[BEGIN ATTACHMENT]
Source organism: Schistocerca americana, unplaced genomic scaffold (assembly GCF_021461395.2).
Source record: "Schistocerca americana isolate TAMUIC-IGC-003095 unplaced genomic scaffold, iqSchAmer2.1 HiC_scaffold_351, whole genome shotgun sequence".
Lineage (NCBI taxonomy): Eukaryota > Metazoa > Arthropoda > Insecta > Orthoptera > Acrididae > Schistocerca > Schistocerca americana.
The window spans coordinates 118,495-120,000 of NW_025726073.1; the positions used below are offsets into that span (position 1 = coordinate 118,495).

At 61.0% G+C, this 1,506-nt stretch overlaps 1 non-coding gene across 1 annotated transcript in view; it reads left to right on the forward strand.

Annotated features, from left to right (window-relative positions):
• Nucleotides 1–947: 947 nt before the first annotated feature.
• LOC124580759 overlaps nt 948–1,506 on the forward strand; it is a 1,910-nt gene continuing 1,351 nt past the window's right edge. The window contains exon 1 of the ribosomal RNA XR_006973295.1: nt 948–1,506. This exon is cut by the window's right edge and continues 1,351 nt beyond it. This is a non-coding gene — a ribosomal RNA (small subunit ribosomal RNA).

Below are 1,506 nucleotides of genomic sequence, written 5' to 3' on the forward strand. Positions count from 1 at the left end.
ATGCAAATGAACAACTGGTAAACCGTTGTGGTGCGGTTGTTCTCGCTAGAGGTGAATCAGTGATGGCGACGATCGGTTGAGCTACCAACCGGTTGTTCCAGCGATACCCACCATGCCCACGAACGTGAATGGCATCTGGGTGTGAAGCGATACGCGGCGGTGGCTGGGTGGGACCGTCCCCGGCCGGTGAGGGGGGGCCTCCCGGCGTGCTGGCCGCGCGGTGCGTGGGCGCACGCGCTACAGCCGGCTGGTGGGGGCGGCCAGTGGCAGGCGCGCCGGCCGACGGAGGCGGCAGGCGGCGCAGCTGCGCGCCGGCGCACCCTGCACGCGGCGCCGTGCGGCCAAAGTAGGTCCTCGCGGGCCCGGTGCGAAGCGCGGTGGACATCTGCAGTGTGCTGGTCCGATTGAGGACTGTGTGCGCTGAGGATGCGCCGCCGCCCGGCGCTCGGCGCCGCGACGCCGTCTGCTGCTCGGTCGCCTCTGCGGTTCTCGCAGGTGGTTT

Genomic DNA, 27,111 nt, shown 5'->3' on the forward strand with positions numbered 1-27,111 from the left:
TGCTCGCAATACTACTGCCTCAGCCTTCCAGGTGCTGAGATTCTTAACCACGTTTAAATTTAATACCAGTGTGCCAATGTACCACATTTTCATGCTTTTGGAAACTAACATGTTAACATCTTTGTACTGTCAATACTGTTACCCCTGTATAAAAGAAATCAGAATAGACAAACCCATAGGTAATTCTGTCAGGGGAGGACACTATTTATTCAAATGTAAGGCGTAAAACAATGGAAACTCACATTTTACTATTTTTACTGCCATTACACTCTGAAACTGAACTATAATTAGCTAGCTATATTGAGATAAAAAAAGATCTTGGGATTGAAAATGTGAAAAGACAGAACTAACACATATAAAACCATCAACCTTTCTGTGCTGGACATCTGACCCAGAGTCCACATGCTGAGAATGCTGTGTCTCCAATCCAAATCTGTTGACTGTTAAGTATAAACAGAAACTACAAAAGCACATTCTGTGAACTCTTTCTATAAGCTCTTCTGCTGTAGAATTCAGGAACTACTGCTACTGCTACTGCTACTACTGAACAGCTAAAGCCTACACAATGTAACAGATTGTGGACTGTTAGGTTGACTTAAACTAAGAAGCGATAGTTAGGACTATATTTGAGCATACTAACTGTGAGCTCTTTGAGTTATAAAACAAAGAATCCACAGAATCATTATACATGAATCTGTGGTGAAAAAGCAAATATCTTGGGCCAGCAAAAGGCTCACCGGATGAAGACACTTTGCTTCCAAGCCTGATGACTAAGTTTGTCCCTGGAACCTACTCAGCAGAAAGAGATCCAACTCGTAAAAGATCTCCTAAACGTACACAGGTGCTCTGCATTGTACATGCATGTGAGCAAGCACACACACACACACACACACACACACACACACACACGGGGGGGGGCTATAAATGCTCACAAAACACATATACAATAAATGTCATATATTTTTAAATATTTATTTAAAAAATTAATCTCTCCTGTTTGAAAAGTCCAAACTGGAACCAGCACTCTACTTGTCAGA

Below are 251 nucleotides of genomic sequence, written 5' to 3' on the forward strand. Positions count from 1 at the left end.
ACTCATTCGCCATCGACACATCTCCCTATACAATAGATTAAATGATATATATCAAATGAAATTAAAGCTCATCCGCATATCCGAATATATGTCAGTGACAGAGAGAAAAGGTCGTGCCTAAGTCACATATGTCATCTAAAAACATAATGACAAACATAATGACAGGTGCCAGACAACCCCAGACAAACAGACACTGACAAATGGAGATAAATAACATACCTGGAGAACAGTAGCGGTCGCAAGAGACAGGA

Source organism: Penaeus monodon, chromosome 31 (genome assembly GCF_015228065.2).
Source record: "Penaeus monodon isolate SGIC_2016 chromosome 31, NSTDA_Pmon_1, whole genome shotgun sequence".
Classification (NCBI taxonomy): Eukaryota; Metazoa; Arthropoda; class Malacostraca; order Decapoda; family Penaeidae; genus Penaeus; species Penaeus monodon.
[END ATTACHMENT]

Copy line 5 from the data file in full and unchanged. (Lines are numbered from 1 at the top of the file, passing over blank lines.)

At 61.0% G+C, this 1,506-nt stretch overlaps 1 non-coding gene across 1 annotated transcript in view; it reads left to right on the forward strand.